Downtime! It’s probably every sysadmin’s least favorite word. But sometimes it’s necessary, and when we’re lucky, we can plan for it in advance, during off-hours, to do some much-needed maintenance.
Whenever we need to do maintenance or an upgrade on our Mongo database, for example, we put the site into “scheduled downtime” mode. The end result for users is that they see a page saying “we’re down for scheduled maintenance, please come back in later” with a link to our status page. If we didn’t do this, users would instead see a blank page, or get lots of 500 errors, or other undesirable behavior.
To accomplish this, we created a tool called Downtime Abbey.
Abbey works by changing our Amazon load balancers to send traffic to a different port. This port is set up to respond with a 503 and the maintenance page- the 503 response (instead of the 500 errors that would otherwise results) tells search engines that this is temporary so they won’t remove our pages from their indexes. The tool uses boto to send all traffic to this downtime port at the beginning of our maintenance windows, and restores the original settings at the end.
In addition, it reconfigures the load balancer health checks. Amazon ELBs have configurable health checks that makes sure each node in the load balancer is healthy, with unhealthy nodes being removed so traffic doesn’t get sent to them. When we’re returning a 503, this causes the health checks to fail, which would cause all the servers to get removed from the load balancer, which would get rid of the maintenance page that users see and display nothing instead. To work around this, Abbey changes the health checks to check a different target (one that returns a 200 OK during maintenance), again changing them back at the end of maintenance, so the load balancers are happy the whole time.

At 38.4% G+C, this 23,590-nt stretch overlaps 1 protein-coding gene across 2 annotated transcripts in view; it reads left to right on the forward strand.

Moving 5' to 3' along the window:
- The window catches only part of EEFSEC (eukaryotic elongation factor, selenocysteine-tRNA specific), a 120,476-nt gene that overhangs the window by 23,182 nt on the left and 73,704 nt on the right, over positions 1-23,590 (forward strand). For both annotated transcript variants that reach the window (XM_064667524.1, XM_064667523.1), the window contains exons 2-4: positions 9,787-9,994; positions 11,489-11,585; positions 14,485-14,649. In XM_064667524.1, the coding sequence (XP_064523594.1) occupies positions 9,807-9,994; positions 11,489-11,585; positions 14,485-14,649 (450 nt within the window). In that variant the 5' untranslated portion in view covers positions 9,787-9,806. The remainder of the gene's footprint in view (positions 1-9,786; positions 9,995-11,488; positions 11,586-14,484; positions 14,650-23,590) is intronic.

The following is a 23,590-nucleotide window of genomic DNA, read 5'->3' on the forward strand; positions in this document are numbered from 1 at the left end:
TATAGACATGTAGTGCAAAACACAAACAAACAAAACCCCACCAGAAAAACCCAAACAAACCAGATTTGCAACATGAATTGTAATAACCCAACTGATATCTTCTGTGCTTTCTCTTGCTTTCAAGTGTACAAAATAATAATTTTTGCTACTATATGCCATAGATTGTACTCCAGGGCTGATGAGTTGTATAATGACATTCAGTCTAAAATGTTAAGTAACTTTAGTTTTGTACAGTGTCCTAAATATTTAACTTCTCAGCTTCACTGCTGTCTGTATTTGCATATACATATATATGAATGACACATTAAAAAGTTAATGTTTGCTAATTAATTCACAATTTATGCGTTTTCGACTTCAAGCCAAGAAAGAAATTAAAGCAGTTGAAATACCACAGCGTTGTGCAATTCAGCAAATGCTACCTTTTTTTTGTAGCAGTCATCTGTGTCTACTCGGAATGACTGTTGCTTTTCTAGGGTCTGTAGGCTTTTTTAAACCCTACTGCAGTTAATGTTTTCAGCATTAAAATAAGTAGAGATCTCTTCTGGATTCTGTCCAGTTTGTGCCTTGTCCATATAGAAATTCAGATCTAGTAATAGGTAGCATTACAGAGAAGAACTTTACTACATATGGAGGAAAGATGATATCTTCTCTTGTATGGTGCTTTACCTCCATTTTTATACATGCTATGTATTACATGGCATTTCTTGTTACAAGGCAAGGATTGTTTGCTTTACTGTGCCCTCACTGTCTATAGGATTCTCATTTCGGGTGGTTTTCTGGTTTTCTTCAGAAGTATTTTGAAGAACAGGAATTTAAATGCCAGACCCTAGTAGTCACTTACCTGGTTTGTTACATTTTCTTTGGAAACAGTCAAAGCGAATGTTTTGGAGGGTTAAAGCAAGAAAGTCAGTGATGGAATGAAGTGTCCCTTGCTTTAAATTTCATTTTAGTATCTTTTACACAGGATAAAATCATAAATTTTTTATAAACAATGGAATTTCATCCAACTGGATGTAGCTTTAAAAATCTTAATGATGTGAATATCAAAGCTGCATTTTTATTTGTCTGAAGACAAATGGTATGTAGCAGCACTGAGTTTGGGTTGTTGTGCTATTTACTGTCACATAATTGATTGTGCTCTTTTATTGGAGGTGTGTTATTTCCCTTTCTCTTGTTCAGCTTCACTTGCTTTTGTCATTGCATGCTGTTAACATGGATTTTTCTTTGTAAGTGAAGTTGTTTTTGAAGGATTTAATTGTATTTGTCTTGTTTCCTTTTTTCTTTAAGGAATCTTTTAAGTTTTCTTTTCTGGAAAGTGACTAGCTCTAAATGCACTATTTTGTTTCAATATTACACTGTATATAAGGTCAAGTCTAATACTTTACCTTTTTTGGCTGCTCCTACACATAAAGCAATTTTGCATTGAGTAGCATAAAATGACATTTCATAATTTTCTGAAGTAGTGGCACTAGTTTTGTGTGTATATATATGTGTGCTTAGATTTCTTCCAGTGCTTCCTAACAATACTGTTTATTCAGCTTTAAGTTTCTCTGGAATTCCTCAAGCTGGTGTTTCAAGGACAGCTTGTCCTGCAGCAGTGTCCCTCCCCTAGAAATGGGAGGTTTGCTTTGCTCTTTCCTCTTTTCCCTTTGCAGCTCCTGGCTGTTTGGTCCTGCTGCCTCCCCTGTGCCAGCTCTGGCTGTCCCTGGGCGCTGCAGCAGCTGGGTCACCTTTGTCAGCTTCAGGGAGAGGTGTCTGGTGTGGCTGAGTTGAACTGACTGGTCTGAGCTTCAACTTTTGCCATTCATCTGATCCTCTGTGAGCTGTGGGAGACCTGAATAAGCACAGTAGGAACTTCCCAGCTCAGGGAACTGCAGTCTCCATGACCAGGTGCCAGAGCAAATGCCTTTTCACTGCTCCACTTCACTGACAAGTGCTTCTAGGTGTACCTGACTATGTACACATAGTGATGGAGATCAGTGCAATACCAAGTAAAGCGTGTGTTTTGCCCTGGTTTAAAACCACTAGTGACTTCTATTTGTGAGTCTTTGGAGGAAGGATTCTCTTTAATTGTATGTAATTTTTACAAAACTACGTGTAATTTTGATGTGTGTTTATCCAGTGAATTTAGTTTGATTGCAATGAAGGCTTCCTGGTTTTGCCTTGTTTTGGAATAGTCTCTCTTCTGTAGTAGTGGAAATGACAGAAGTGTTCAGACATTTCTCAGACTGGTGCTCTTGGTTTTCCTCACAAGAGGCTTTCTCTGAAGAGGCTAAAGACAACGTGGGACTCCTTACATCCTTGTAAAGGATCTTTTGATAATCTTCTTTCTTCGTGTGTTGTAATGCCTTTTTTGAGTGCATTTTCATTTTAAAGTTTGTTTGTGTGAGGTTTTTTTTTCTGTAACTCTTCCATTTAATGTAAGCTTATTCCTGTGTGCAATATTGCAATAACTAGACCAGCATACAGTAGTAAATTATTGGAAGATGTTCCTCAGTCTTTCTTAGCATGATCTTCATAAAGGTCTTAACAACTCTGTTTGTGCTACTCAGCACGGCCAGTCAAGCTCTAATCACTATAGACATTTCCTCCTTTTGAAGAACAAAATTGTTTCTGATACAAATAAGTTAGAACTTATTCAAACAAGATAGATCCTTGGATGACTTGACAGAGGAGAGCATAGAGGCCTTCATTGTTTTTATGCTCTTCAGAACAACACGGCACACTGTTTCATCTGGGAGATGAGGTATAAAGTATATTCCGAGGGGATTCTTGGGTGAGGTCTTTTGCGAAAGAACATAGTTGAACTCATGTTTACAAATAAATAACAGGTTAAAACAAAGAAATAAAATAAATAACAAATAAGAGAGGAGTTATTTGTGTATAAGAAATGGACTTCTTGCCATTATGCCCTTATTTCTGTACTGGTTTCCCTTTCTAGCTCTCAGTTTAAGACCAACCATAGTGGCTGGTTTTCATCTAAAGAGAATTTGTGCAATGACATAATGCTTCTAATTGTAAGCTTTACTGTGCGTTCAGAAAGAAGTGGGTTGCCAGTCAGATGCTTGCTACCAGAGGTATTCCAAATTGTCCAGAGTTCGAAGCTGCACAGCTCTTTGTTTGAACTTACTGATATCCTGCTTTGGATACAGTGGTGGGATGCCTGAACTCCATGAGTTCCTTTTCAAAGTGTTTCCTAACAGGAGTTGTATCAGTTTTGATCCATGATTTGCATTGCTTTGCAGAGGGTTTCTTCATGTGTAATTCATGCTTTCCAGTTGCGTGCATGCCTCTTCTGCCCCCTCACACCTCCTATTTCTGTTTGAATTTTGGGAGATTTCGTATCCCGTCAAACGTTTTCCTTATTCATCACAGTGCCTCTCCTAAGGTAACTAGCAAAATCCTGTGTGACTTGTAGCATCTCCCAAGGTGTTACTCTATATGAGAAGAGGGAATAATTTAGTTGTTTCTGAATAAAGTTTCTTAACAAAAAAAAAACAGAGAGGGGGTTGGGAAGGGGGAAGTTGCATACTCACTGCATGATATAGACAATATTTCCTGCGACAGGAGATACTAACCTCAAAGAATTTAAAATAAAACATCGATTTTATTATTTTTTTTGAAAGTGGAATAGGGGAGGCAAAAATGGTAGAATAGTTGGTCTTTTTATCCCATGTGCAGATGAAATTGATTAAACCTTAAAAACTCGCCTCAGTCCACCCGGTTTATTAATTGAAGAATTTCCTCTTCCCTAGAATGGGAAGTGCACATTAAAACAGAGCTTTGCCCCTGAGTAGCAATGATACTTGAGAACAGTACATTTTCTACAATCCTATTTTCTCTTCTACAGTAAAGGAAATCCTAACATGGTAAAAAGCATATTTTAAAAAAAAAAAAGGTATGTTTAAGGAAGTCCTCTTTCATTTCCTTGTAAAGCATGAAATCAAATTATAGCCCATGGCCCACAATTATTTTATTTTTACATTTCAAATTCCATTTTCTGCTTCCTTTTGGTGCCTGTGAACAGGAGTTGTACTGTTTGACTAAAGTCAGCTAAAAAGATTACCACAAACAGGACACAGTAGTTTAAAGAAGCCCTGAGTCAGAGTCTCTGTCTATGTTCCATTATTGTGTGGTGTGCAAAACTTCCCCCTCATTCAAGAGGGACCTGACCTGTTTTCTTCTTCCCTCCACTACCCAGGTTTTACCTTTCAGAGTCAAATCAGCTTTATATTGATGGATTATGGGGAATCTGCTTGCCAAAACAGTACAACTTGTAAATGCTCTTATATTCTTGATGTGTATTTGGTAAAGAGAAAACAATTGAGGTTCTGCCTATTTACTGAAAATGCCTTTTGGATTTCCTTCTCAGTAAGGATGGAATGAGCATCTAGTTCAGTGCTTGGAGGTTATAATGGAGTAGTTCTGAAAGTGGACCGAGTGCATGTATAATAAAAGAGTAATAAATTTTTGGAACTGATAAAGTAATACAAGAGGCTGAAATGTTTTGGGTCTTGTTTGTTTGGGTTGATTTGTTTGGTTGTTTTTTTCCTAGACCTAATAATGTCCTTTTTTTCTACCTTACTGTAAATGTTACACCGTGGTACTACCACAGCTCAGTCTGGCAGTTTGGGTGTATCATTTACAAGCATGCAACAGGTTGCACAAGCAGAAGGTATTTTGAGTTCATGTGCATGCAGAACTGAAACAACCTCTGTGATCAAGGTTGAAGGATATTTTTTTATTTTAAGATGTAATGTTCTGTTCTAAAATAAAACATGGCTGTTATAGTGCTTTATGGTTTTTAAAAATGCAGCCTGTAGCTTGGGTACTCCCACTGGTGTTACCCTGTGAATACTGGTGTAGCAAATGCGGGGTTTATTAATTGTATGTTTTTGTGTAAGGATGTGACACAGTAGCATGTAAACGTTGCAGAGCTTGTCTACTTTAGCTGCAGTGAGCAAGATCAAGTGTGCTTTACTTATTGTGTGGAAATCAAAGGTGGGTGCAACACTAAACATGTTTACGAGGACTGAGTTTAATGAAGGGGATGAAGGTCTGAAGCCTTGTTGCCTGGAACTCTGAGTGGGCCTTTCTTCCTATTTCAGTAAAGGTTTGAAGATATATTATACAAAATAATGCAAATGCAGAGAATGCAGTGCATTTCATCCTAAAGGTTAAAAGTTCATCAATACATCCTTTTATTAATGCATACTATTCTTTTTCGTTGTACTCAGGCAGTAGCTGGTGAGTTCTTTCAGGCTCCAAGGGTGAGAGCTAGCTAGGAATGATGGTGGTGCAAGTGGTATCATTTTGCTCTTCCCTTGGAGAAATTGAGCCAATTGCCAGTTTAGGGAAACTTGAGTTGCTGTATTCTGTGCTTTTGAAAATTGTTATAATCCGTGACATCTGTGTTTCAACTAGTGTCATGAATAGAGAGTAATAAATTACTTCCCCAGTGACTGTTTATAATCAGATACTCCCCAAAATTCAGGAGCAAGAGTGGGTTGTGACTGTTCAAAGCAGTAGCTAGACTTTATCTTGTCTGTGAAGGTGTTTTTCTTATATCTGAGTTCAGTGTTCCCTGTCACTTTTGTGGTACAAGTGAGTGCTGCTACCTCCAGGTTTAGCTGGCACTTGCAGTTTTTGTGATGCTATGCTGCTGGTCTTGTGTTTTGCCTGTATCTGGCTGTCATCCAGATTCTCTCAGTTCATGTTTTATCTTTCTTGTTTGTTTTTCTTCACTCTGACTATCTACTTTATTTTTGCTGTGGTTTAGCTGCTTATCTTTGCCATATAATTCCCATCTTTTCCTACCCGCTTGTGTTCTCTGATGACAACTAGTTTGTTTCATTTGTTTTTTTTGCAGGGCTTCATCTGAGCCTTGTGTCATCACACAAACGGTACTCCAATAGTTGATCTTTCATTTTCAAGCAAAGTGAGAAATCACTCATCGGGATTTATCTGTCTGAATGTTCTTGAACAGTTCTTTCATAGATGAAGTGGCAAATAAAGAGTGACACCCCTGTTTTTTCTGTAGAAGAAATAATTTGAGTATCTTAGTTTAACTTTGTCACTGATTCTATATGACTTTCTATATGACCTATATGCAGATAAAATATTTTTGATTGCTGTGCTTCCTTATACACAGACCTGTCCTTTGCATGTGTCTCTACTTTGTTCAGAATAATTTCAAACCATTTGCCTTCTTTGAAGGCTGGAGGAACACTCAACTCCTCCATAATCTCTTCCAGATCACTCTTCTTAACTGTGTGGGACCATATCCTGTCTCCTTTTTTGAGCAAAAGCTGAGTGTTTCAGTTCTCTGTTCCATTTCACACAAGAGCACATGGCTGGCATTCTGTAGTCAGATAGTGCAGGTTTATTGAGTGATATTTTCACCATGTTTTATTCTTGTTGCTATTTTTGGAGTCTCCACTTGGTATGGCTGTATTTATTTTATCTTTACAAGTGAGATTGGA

But wait, there’s more!
We use Sensu to monitor all our hosts and services, and naturally during downtime when things are purposely stopped, the checks for these things will fail. We have Sensu configured to send critical alerts to Hipchat, and this used to cause Hipchat to fill up with a lot of red durning downtime.
So much red that we almost missed an actual problem in there - the chef-client failure at the bottom indicating that setting up a software RAID array didn’t work properly. Also, alert fatigue is bad, and training ourselves to ignore alerts is bad, so we needed to come up with a way to make these false (or rather, expected) alerts not happen in the first place.
Sensu deals with failures by sending messages to one or more handlers. We have a group of handlers called the ‘default’ group that includes Hipchat, email, Datadog, and PagerDuty. Before, this was hard-coded into the Sensu configuration, but to deal with downtime alerting, we made it an attribute in Chef that we could override as needed.
We created a Chef recipe called sensu::downtime that overrode the list of default handlers to be empty. Failures will still show up on the Sensu dashboard, but they won’t go anywhere else. After changing the handlers attribute, the recipe then restarts the sensu-server service so this change takes effect. Adding this recipe to the run list of the Sensu server overrides the default list (all the handlers) with the empty list, and removing it from the run list lets the defaults stay default (also restarting the service so we start getting alerts again).
But doing that by hand would have been a pain, and one more thing to potentially forget, so PyChef to the rescue! Now, the buttons in the Abbey tool add and remove this recipe from the Sensu server automatically. This means that Sensu is quiet in Hipchat (and PagerDuty) during our scheduled downtime, so we don’t get flooded with red messages we don’t care about. At the press of a button, most of the downtime pain is automatically taken care of… except for the pesky maintenance itself!